In Experimental and Molecular Pathology, researchers in the US, the UK, and Japan describe their method for the identification of anti-renal antibodies in patients with age-related macular degeneration. "In order to reveal retinal antigens targeted by serum IgG from AMD patients, mouse retinal tissue proteins were separated by 2-dimensional electrophoresis and the proteins in the immunoblots that were specific for dry and wet AMD patients' IgG were identified by LC-MS/MS," the team says. They found that retinol-binding protein 3 and aldolase C were mostly recognized by IgG from wet AMD patients and that pyruvate kinase M2 was targeted by both dry and wet AMD. Further, the team adds, "level of anti-PKM2 IgG antibody was correlated best with the stage of AMD." This suggests that the serum from an AMD patient contains auto-antibodies against retinal proteins, and that anti-PKM2 IgG could be used as a biomarker for AMD diagnosis and prognosis.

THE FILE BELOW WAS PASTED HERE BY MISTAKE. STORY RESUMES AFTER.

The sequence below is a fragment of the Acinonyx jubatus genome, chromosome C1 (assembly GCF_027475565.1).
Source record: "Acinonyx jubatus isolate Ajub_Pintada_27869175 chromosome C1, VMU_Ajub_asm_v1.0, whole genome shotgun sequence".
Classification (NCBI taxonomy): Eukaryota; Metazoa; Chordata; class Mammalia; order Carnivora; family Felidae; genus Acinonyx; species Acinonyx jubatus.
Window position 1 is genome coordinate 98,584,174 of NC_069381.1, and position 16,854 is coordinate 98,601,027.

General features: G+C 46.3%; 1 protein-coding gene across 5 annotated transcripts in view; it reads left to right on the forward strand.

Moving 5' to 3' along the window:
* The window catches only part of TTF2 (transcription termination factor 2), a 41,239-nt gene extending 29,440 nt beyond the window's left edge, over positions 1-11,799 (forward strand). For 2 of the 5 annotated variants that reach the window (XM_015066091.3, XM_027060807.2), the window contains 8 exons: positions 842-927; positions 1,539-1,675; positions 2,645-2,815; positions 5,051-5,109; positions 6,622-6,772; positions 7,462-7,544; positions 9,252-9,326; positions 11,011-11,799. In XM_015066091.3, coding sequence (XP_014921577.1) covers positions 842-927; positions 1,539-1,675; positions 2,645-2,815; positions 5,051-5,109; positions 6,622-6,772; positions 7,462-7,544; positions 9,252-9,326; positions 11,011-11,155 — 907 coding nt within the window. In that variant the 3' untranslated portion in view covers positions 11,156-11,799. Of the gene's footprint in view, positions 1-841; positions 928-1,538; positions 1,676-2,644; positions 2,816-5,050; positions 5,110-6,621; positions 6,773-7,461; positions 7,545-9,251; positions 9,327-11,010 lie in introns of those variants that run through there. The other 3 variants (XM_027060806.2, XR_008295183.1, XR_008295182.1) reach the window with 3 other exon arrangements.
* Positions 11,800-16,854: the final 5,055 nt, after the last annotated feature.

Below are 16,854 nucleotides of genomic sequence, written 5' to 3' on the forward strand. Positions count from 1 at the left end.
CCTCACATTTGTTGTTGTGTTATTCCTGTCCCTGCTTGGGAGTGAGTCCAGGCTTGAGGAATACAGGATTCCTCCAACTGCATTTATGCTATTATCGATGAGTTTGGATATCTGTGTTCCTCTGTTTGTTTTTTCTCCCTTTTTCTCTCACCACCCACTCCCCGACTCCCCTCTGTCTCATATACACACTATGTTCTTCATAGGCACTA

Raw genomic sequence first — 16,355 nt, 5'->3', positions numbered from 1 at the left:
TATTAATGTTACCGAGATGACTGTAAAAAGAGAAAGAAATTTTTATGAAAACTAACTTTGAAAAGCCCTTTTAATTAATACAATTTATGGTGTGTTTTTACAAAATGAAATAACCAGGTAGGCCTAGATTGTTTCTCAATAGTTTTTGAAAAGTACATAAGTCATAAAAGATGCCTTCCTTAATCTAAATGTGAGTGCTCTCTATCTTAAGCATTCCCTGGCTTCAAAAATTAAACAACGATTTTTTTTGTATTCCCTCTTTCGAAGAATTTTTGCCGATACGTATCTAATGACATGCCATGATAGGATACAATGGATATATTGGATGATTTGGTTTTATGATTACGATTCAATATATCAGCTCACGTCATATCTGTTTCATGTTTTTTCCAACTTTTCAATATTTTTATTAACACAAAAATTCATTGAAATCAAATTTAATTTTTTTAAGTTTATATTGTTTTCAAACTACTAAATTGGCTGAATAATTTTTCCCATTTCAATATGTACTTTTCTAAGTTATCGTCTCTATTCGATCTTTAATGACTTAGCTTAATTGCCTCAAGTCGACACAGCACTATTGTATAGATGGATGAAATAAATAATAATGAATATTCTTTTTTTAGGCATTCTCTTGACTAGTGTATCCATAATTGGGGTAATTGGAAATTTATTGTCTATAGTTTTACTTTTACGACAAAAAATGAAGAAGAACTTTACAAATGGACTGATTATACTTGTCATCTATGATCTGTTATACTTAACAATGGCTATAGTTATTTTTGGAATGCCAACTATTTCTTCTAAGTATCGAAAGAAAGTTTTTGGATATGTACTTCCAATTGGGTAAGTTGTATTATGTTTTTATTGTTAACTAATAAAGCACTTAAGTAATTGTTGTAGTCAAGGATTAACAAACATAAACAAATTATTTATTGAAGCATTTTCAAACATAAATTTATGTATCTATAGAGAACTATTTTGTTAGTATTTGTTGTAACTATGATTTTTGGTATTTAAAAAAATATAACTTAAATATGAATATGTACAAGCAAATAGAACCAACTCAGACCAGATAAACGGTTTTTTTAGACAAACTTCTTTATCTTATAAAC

Also in Experimental and Molecular Pathology, researchers in Australia and the US report that the activation of endothelial cells promotes monocytes' formation of foam cells, a pathological feature of atherosclerosis. Using an existing in vitro model of transendothelial migration, the team found that monocytes undergo transendothelial migration "across a primary endothelial monolayer into an underlying three-dimensional collagen matrix in the presence of 20 percent human serum." This, the researchers say, demonstrates that in the absence of additional lipids, sub-endothelial monocytes can develop into foam cells within 48 hours of transendothelial migration across TNF-α activated endothelium. "Our data indicate a role for both monocyte-endothelial interactions and soluble factors in the regulation of foam cell development, including oxidation of LDL in situ from lipid present in culture medium following TNF-α stimulation of the endothelial cells," they add.